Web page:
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Canadian admits to fabricating detailed terrorism story in New York Times podcast

A Canadian man admitted in court Friday that he had fabricated stories of Islamic State fighters and executioners in Syria. In return, Canadian authorities dropped criminal charges against him of a hoax involving the threat of terrorism.

According to an agreed statement of facts between prosecutors and defense, Shehrouz Chaudhry had spread fabricated stories of life as a terrorist in Syria on social media in 2016. He then repeated them in several news outlets, including The New York Times, which amplified his stories, the statement said.

Choudhury, who is now 26, regretted giving interviews to the news media and “wanted to finish school and change his life,” the statement said.

Prosecutors agreed to drop the charges because Chowdhury’s stories were “mistakes born of immaturity – not sinister intent and certainly not criminal intent,” his lawyer Nadar R Hasan wrote in an email.

However, Chowdhury was to post a so-called peace bond of $10,000, which would be forfeited if the terms of the deal were violated. The prosecutor was not immediately available for comment.

Chowdhury, who lives in the Toronto suburb of Burlington, Ontario, by the name of Abu Huzaifah, was the central figure in the Times’ 10-part podcast series “Caliphate”. The release of that series in 2018, and other reports based on Chaudhry’s stories, sparked a political storm among opposition parties in Canada’s parliament for allowing a terrorist killer to roam the streets of suburban Toronto freely. Repeatedly attacked the government of Prime Minister Justin Trudeau.

But in truth, there was no risk to the public. The statement of facts presented at the Ontario Court of Justice in Brampton on Friday concluded: “Mr. Chaudhry has never entered Syria nor participated in ISIS operations anywhere in the world.

Last year, Chowdhury was arrested in Canada on charges of committing a fraud that intimidated and threatened the public. Following his arrest, the Times re-examined the “Khilafat” series and found “a history of misrepresentation by Mr. Chowdhury and no confirmation that he committed the atrocities described in the ‘Khilafat’ podcast.” The podcast did not hold, the Times said.

A re-examination of the series found that “Times journalists were too credulous about the verification steps and were dismissive of the lack of confirmation of essential aspects of Mr. Chowdhury’s account,” said Times spokeswoman Danielle Rhodes Ha. “Since that time, we have introduced new practices to prevent similar defaults,” she said.

In 2019, “Chilafat” won an Overseas Press Club award and a Peabody Award. The Overseas Press Club revoked its award and the Times returned Peabody. The Pulitzer Prize Board also revoked its recognition of the podcast as a finalist.

The Royal Canadian Mounted Police interviewed Choudhury in April 2017 – a year before the “Khilafat” podcast – based on information about his social media postings. At the time, he told them that he had fabricated his own tales of being Islamic State fighters in Syria.

Despite being admitted to the police, he continued to portray himself in news media interviews and on social media as a former Islamic State fighter until his arrest in September last year.

The statement of facts, presented in the court on Friday, said that Times journalist Rukmini Calimachi had induced Chowdhury to spread her false story.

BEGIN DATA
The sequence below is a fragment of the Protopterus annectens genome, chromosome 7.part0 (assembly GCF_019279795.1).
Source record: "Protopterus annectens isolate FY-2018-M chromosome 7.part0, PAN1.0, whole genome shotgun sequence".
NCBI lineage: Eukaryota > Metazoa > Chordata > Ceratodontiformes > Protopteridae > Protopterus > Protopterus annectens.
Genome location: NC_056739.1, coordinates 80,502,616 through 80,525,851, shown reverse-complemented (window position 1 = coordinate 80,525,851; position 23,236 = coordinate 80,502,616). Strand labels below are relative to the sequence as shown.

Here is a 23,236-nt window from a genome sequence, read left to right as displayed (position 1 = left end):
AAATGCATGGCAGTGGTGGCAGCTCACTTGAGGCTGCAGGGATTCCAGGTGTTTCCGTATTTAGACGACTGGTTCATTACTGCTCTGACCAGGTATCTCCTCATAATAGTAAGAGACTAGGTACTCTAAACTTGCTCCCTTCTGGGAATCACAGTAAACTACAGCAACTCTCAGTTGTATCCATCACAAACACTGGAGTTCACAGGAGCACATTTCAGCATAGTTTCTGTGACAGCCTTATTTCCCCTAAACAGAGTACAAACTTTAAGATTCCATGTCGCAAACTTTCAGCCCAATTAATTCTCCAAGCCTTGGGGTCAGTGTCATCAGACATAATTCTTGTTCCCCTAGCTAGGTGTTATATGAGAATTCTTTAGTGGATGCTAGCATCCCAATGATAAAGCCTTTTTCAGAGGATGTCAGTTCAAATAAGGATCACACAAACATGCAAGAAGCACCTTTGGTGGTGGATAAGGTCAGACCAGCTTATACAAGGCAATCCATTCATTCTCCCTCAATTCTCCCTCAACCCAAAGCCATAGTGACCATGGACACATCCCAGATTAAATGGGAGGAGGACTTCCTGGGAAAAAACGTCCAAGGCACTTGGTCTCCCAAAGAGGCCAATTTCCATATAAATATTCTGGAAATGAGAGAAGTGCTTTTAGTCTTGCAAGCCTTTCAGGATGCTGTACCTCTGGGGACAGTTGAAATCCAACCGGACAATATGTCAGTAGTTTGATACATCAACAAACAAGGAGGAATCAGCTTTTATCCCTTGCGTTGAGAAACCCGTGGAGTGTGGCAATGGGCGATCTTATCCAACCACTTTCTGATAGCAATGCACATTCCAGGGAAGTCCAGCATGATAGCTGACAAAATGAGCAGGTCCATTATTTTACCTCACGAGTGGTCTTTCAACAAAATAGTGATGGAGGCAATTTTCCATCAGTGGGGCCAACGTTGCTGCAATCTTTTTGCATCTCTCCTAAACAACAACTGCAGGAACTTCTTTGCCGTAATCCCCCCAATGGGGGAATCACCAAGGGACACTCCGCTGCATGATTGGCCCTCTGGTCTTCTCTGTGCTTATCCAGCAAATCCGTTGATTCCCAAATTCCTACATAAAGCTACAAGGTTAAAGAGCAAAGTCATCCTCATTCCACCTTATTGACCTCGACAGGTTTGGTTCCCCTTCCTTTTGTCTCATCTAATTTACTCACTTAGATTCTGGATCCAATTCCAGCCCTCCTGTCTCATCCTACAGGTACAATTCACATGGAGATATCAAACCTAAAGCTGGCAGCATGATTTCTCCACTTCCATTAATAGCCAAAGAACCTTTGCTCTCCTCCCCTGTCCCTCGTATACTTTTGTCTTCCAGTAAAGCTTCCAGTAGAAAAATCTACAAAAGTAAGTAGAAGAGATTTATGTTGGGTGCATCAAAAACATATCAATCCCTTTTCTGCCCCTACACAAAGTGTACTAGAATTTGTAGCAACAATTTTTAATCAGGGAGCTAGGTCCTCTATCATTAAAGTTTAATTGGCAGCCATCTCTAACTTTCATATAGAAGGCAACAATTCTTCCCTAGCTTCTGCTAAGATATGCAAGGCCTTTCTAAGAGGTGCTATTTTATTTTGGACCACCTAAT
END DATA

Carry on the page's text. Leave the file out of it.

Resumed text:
“Several times during the podcast, Ms. Calimachi explicitly encouraged Mr. Chowdhury to discuss violent acts,” the statement said. “When Mr. Chowdhury expressed his reluctance to do so, he replied, ‘You need to talk about the killings.’ “

Choudhury’s trial on terror fraud charges was due to begin in February. Prosecutors agreed to drop the charges in exchange for his confession, as well as to post a peace bond and comply with its terms.

Under the terms of the peace bond, which is reserved for those who officials fear may commit terrorist acts, Chowdhury must live in Ontario for the following year and live with his parents. He is prohibited from owning any weapon, must continue to receive counseling and is required to report any change in his virtual or physical address to the police.


An Instagram post that began in 2016 – created under Chaudhry’s name and posted with a recognizable photo of his face – said that Chowdhury had traveled to Syria in 2014 and made him part of the Islamic State group’s Amniat section which is the wing responsible for internal security. A little less than a year.”

“I’ve been on the battlefield,” Posts said. “I support the brothers fighting on the ground.”

However, Chowdhary lived full time at his family’s home in Burlington or was working at a restaurant in neighboring Oakville, Ontario.

In November 2016, a Washington-based group, the Middle East Media Research Institute, compiled online claims of Chowdhary’s terrorist activity into a report, which was distributed to Calimachi and the Royal Canadian Mounted Police.

That report prompted the Anti-Terrorism Unit to launch a terrorism investigation with members of various Canadian law enforcement and intelligence agencies including Mounties.

After verifying his identity by matching the online portrait with the photo on Chaudhary’s driving licence, the police also obtained his travel records. In a meeting with the police on April 12, 2017, Choudhary confirmed that he had written those posts.

“He also admitted that he never visited Syria,” according to the joint statement of facts presented in the court.

The statement also said that soon after receiving the research group’s report, Calimachi emailed Chowdhury asking if he would speak about his alleged experiences inside the Islamic State group. She soon went to Toronto to record interviews used for “Caliphate”.

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